Wednesday, October 24, 2007

Merging and splitting pdf images while preserving image annotations

A nice feature of pdf files is the ability to merge files or even parts of files. In the past week, we have discussed the free command-line utility, pdftk. The pdftk utility manages pdf files and is available at:

The pdftk utility permits you to easily merge collections of pdf files. If you have converted your images to pdf files (something easily done with Ruby and discussed in several recent blog posts), you can make a large pdf file with each page of the file corresponding to a different image. If you are a pathologist who wants to send a set of images for consultation to another pathologist, you can combine all of the pertinent images into a single pdf file and send it to a colleague.

The message stressed in almost every entry of this Specified Life blog is that data has no value unless it is fully described. Furthermore, the description of the data must be bound to the data object. There are lots of ways of achieving this goal. In the case of pdf images, descriptive data can be added to the image header or descriptive data can be added to the image as an attachment file.

What happens to the attachment files for pdf images when you combine images into a merged document? Do you lose your attachments?

No. The descriptive attachments are preserved and can be reclaimed from the merged file. There are actually several different ways of reclaiming attached files from a merged pdf document. In this blog, we'll describe just one method, using pdftk.

First, we'll prepare two pdf image files for which textual attachments have been added (technique discussed in a prior blog). We'll put these into the c:\pdftk subdirectory, where we keep our pdftk exe files.

10/23/2007 08:00 PM 30,101 out_att.pdf
10/24/2007 07:07 AM 125,845 submu_at.pdf

We'll combine all of our pdf image files in the subdirectory using pdftk's cat command.

C:\pdftk>pdftk *.pdf cat output combined.pdf

This produces a multipage file, combined.pdf, with each image occupying a page of the file.

Next, we'll split the file, combined.pdf into pages, with each page representing a new pdf file containing a single image (using pdftk's burst command).

C:\pdftk>pdftk combined.pdf burst

Now, when we look at all of the .pdf files in our subdirectory, we see the two files that we started with (out_att.pdf and submu_at.pdf) plus the file that merges the two image files, combined.pdf, plus the two files that represent the split pieces of the file combined.pdf, produced by the burst command (pg_0001.pdf and pg_0002.pdf).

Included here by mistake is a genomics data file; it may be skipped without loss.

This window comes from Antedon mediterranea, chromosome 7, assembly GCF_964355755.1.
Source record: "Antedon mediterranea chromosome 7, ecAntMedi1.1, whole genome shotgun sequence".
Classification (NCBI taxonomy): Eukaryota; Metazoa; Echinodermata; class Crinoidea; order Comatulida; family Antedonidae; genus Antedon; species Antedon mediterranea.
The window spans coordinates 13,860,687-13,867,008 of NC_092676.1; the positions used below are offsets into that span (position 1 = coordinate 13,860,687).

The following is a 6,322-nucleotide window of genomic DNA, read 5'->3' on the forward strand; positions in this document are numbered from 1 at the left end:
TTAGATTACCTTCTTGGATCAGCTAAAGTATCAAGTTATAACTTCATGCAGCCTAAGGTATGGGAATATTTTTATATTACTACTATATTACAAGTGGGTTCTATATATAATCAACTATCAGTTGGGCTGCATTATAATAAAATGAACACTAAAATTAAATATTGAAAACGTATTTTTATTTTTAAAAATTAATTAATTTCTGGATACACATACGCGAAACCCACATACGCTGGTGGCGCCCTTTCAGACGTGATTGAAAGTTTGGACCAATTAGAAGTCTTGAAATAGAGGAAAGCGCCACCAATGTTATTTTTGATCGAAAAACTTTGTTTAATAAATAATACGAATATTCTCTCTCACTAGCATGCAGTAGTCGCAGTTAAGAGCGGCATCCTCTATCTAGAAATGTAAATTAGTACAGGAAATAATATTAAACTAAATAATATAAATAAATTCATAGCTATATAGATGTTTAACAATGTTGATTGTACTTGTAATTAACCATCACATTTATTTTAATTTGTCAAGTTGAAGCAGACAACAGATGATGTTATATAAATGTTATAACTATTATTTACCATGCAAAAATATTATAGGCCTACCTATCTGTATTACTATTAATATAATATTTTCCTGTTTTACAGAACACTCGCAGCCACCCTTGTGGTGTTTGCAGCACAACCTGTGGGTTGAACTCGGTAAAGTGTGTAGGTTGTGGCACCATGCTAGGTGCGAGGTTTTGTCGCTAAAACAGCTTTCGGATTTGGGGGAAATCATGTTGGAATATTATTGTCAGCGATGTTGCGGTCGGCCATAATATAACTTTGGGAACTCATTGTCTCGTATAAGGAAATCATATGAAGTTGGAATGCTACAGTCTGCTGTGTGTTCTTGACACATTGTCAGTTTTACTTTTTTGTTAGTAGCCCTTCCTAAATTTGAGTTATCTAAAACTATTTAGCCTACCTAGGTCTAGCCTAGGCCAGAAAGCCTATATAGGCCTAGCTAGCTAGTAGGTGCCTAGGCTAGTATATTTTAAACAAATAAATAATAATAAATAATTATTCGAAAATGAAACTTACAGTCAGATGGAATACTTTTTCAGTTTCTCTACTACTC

C:\pdftk>dir *.pdf
Volume in drive C has no label.
Volume Serial Number is 504C-8FB6

Directory of C:\pdftk

10/24/2007 07:09 AM 155,685 combined.pdf
10/23/2007 08:00 PM 30,101 out_att.pdf
10/24/2007 07:11 AM 30,251 pg_0001.pdf
10/24/2007 07:11 AM 125,990 pg_0002.pdf
10/24/2007 07:07 AM 125,845 submu_at.pdf
5 File(s) 467,872 bytes
0 Dir(s) 30,727,413,760 bytes free

Can we reclaim the attachments for these pdf figures? Yes.

We can retrieve the attachment file by using pdftk's unpack_files command on any of the burst files.

Here, we extract the attachment to pg_0002.pdf

C:\pdftk>pdftk pg_0002.pdf unpack_files output

The new files produced by unpacking the attachment is submu_at.txt, the textual attachement originally added to the file submu_at.pdf.

C:\pdftk>dir *.txt
Volume in drive C has no label.
Volume Serial Number is 504C-8FB6

Directory of C:\pdftk
10/24/2007 07:18 AM 190 SUBMU_AT.TXT

We can read the contents of submu_at.txt with the DOS type command.

C:\pdftk>type submu_at.txt
This is the descriptive text that I have attached
to an image of submucosa from Gray's Anatomy, and
copied from the Wikipedia Commons at:

This seems like a lot of work, and it is. Now that we know the individual steps for creating pdf image attachment files, merging pdf images, reclaiming the attachments, and displaying the image and its description, we can write scripts (in Perl, Python, or Ruby) that automate all of these steps (by making system calls to pdftk) and that scale up to more ambitious efforts.

Jules J. Berman

My book, Principles of Big Data: Preparing, Sharing, and Analyzing Complex Information was published last year by Morgan Kaufmann.

There are three crucial topics related to data preparation that are omitted from virtually every other Big Data book: identifiers, immutability, and introspection.

I urge you to read more about my book. Google books has prepared a generous preview of the book contents. If you like the book, please request your librarian to purchase a copy of this book for your library or reading room.

tags: big data, metadata, data preparation, data analytics, data repurposing, datamining, data mining